Acquiring Skills

Matriculating as an EMBA student has brought with it the commonly thought of classes such as Corporate Strategy, Finance, Marketing, and Operations Management. These classes were completely new to me. While I was accustomed to learning new skills from a technical perspective in the operating room, these skills proved to tax a different part of my brain. As the process unfolded, my grasp of the financial nuances became stronger and my ability to apply these concepts to the health care sector improved. The terms “Net Present Value” and “Internal Rate of Return” actually meant something to me and started to help me form a strategy for thought and discussion at a higher level. These skills I acquire will also help me to view medicine and the cost of health care from a very different lens. It will also allow me to take a more holistic approach to understanding the extremely complex environment that we work in and enhance my ability to ask the appropriate question and expect the appropriate answer.

While the analytical skills mentioned above proved to be useful, the greatest return that I have realized was my further development as a leader. The overlying theme of leadership and professional development throughout my EMBA curriculum has proved to be incredible insightful to both my strengths and my weaknesses as a leader. It has also provided the opportunity to hone my skills and further strengthen my strengths and improve on my weaknesses. These skills will prove to be priceless as I continue to advance in my career.

Building Bridges

Finally, the concept of building bridges has been a constant thought throughout my time at the Fox School of Business. When I initially heard this reason, I immediately thought of building the bridge between clinicians and administrators in the health care sector. This seemed to be obvious given the reasons most choose to pursue this degree. As I have ventured through this, I must admit that the new perspective I have gained and the newly acquired skills have facilitated building these bridges, and I imagine that as I continue to mature in my career, this will continue to grow and develop with me.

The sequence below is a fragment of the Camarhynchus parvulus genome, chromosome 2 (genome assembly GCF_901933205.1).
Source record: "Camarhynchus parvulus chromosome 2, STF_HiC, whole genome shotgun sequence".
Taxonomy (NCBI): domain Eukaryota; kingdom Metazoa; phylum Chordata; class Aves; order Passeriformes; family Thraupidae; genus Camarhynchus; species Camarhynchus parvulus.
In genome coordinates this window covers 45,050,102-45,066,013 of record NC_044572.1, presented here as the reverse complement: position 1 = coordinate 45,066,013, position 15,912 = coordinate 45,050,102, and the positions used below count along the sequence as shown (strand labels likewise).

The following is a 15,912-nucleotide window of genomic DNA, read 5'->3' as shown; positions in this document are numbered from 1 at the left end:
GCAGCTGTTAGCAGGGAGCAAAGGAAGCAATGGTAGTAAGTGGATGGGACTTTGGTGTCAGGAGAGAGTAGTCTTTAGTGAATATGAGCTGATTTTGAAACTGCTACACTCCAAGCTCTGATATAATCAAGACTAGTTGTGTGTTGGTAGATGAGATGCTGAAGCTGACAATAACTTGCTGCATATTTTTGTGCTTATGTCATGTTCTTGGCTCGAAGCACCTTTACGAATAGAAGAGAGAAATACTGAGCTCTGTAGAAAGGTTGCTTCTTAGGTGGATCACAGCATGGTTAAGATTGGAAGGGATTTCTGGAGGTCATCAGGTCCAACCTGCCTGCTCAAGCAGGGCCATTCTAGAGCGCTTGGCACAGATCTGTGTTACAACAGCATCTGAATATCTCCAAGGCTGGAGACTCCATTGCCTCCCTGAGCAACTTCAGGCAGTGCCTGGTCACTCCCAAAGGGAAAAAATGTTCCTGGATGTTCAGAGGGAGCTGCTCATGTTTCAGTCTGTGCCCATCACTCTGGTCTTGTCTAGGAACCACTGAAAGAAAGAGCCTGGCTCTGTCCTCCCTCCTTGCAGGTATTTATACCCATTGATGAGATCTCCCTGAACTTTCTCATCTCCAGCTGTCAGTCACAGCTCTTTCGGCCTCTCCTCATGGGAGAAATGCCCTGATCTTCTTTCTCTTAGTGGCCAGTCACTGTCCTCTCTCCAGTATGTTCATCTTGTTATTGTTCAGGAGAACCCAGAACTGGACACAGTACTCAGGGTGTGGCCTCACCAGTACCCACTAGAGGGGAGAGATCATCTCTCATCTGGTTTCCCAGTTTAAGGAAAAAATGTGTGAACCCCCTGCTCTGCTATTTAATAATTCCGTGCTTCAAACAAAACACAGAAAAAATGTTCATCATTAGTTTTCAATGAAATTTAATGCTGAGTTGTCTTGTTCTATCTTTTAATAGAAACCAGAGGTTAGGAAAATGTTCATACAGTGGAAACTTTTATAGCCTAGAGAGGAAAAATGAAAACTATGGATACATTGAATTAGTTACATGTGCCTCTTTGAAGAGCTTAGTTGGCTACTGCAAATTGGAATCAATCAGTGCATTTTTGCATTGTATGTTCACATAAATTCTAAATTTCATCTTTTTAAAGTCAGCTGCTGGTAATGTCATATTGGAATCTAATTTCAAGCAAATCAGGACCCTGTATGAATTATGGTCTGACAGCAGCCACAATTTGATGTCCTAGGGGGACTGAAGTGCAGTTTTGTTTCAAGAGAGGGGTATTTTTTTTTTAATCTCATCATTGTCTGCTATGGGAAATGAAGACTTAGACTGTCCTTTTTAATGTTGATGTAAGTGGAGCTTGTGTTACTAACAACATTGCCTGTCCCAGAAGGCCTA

The other idea of building bridges that has been more of an evolution of thought throughout this process has been my relationship or “networking” with my colleagues in the program and in other cohorts from different industries. As stated earlier, I have gained a tremendous amount of insight from my interactions with these colleagues. Additionally, I have forged lasting relationships that will continue to add value to my personal and professional life. The opportunities to be involved in innovative ideas and potential game changing initiatives has significantly increased with these relationships.

In conclusion, the decision to pursue an MBA degree in the early stages of my career as a physician was a long, thought out process. I had my preconceived notions of what this was going to afford me and the potential opportunities that this experience would create. I have been absolutely amazed at the actual insights that this journey has allowed me to gain and the perspective that I now carry. It has met all of my expectations and has exceeded them. I look forward to continuing to hone my skills as a leader, an innovator, and a clinician with this newly acquired knowledge.

Michael Engl, MD, MPH

Medical Director and Head of Orthopedic and Trauma Unit – General Hospital Sterzing – Südtiroler Sanitätsbetrieb – Azienda Sanitaria dell’Alto Adige, Italy